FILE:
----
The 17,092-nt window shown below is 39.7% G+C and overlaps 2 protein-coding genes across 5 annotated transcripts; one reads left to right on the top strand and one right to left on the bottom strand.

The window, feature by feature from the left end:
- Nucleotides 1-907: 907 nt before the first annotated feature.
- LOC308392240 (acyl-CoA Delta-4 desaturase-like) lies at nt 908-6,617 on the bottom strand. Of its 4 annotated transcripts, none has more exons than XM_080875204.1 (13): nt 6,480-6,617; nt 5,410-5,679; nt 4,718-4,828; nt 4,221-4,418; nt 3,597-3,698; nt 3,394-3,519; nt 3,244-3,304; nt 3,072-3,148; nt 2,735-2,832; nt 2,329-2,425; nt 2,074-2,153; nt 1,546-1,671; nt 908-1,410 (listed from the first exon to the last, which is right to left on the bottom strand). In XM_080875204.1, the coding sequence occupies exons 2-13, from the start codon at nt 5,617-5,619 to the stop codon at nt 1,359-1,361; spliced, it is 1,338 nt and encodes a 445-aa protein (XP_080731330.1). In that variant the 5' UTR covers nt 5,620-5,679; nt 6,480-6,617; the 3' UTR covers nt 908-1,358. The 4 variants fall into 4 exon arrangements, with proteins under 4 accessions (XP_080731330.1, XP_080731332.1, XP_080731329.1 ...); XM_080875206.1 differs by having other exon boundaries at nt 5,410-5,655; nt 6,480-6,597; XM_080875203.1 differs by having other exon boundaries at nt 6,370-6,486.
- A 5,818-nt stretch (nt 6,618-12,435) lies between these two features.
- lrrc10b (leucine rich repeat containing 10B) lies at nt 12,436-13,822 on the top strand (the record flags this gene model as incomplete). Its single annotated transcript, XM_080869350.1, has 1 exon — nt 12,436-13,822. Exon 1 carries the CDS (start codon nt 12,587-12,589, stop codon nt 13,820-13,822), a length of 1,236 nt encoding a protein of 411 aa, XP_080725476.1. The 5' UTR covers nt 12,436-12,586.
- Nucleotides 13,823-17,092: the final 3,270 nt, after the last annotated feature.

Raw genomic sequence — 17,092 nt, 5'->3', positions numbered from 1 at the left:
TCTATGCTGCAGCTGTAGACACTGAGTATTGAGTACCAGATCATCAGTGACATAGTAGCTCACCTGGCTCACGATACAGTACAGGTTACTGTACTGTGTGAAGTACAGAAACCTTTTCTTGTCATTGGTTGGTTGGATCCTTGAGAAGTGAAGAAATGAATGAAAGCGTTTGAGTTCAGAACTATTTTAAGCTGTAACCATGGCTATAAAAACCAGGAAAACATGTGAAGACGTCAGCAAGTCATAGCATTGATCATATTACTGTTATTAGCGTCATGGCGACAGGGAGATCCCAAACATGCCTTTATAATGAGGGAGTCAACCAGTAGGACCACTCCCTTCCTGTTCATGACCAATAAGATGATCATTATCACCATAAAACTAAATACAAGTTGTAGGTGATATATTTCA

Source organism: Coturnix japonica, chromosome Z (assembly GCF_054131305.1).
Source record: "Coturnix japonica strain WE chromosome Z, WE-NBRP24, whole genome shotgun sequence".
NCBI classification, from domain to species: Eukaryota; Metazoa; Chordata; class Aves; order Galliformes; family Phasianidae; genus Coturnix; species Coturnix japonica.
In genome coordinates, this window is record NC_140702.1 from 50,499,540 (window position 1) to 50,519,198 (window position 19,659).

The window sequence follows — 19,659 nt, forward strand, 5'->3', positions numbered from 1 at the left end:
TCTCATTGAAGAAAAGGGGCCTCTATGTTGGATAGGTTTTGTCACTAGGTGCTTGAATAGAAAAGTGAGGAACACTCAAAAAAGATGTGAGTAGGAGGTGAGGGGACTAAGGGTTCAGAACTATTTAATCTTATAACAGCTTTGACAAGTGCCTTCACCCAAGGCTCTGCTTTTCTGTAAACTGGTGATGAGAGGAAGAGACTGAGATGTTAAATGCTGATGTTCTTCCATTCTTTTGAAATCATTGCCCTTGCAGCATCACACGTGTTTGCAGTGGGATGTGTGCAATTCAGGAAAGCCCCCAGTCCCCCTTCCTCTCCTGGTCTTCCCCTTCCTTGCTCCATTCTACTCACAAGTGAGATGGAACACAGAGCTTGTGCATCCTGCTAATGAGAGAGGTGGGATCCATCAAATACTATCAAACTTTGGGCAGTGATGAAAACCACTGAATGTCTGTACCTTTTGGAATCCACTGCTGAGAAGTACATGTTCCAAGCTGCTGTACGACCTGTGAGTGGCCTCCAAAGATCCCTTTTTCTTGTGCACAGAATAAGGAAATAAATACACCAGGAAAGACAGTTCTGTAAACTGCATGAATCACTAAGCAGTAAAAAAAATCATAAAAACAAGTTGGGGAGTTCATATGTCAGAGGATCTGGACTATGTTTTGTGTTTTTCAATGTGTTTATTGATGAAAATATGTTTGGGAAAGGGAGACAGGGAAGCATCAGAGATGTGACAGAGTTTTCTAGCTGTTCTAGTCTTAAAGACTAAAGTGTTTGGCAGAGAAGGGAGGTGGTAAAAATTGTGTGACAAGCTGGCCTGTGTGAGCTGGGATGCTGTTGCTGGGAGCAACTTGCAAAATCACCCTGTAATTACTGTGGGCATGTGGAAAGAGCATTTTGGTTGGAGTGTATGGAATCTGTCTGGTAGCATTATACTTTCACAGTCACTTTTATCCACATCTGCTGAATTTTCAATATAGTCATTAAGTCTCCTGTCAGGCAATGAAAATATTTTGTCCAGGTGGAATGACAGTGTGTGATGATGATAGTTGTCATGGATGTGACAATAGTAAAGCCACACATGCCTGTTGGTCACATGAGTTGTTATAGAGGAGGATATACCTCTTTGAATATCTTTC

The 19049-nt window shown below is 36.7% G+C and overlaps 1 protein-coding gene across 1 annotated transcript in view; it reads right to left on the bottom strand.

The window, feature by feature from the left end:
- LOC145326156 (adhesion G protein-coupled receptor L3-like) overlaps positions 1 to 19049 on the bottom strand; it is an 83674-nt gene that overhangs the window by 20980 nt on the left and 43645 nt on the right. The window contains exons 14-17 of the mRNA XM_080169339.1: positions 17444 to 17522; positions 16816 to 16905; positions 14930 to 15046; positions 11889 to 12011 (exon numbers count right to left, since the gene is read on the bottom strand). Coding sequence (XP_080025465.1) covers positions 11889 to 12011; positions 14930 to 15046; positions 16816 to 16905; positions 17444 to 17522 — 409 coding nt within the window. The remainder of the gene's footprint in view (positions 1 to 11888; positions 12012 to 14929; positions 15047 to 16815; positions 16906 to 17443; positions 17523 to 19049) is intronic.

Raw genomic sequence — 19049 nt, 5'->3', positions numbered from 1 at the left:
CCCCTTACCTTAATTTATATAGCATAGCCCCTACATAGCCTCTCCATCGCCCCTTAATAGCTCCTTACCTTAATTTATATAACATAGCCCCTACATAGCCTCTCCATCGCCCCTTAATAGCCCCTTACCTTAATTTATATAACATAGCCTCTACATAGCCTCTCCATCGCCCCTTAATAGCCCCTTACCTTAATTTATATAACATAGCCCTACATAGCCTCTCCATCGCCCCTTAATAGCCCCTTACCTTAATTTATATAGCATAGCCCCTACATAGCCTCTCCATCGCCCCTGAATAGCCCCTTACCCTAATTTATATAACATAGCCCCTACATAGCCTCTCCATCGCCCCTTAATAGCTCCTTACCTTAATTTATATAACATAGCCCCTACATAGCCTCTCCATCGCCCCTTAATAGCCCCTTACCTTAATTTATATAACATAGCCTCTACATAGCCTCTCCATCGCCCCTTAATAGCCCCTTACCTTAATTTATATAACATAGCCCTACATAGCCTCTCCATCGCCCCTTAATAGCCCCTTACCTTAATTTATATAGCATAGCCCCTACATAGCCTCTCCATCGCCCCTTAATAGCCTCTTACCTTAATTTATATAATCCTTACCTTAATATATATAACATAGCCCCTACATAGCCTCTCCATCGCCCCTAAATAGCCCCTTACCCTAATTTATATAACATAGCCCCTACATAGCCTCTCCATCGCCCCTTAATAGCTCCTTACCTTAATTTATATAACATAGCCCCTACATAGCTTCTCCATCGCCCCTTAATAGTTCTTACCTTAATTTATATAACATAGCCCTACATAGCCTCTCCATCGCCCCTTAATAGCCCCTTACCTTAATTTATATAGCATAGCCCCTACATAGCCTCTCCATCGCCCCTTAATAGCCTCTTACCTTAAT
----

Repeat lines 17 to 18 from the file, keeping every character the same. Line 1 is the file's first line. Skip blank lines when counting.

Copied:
The window, feature by feature from the left end:
- LOC145326156 (adhesion G protein-coupled receptor L3-like) overlaps positions 1 to 19049 on the bottom strand; it is an 83674-nt gene that overhangs the window by 20980 nt on the left and 43645 nt on the right. The window contains exons 14-17 of the mRNA XM_080169339.1: positions 17444 to 17522; positions 16816 to 16905; positions 14930 to 15046; positions 11889 to 12011 (exon numbers count right to left, since the gene is read on the bottom strand). Coding sequence (XP_080025465.1) covers positions 11889 to 12011; positions 14930 to 15046; positions 16816 to 16905; positions 17444 to 17522 — 409 coding nt within the window. The remainder of the gene's footprint in view (positions 1 to 11888; positions 12012 to 14929; positions 15047 to 16815; positions 16906 to 17443; positions 17523 to 19049) is intronic.